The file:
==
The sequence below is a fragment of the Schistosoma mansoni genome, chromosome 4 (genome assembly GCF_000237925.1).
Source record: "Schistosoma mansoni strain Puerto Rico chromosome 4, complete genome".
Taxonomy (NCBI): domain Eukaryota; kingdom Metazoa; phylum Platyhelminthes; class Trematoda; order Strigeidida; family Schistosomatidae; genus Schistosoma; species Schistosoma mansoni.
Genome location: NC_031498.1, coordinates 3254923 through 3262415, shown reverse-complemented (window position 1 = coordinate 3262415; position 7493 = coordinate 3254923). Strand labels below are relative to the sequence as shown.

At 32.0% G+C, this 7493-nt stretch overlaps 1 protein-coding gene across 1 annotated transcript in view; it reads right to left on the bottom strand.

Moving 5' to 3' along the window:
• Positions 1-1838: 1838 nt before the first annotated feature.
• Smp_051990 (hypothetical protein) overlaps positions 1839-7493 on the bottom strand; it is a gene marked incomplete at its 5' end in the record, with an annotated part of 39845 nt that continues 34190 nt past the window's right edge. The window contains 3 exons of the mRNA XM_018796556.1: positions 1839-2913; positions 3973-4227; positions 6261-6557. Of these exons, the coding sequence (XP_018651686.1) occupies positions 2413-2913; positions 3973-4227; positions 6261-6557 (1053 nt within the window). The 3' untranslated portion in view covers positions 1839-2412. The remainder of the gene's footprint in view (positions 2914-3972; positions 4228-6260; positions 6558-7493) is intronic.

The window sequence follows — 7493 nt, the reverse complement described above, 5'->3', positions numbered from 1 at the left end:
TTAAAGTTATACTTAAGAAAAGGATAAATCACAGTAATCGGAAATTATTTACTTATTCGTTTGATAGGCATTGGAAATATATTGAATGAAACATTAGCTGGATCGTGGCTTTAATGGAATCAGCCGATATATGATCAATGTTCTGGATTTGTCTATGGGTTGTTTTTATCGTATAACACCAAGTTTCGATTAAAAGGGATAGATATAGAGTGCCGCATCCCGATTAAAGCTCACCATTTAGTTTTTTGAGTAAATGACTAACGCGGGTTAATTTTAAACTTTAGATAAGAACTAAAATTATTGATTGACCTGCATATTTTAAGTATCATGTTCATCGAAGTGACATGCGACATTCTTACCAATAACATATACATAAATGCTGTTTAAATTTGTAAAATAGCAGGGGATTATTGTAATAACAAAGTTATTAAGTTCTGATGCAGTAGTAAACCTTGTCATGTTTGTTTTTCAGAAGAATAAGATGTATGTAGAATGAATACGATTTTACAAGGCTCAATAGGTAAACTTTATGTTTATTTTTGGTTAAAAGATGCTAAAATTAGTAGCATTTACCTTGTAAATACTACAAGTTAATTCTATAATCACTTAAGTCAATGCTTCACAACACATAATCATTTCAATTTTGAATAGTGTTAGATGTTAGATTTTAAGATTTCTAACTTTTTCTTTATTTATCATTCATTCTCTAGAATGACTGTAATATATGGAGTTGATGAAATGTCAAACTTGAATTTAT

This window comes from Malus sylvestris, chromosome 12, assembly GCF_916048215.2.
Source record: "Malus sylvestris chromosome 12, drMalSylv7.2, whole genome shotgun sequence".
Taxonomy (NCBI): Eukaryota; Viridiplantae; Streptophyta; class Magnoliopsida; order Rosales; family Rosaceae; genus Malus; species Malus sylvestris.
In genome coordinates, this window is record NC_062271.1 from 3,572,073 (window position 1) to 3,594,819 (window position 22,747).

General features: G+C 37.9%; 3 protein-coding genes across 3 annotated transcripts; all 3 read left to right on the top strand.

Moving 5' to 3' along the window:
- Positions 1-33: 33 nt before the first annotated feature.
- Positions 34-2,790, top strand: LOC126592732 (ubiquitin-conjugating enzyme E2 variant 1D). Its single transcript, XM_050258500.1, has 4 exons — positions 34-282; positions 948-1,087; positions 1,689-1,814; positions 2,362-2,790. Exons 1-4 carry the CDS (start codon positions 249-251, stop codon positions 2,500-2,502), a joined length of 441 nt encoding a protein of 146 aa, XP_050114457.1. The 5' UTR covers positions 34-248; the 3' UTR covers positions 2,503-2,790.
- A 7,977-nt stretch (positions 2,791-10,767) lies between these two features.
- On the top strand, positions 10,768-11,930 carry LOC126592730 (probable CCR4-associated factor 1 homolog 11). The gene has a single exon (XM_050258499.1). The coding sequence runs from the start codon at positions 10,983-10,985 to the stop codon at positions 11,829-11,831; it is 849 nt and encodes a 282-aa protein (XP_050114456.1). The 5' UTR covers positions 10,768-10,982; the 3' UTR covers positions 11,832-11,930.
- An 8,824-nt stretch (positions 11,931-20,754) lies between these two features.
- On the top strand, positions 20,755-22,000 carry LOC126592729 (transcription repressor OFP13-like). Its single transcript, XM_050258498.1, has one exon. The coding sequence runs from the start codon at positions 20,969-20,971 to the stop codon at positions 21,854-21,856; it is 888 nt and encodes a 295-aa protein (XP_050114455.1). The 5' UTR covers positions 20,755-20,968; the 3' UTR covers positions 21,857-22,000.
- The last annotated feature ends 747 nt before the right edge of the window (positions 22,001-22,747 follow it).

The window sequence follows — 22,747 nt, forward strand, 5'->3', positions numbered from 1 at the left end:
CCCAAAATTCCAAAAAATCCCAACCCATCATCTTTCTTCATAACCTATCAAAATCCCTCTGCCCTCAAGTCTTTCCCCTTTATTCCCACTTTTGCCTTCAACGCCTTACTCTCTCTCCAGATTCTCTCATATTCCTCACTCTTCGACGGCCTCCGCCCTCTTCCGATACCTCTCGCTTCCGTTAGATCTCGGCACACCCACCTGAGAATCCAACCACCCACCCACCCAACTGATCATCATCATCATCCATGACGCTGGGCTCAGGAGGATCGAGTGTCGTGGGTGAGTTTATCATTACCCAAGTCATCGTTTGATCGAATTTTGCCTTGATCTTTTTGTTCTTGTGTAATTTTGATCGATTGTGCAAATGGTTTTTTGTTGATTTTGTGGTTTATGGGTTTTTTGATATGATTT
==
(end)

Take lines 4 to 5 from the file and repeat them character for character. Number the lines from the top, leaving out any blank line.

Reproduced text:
Genome location: NC_031498.1, coordinates 3254923 through 3262415, shown reverse-complemented (window position 1 = coordinate 3262415; position 7493 = coordinate 3254923). Strand labels below are relative to the sequence as shown.

At 32.0% G+C, this 7493-nt stretch overlaps 1 protein-coding gene across 1 annotated transcript in view; it reads right to left on the bottom strand.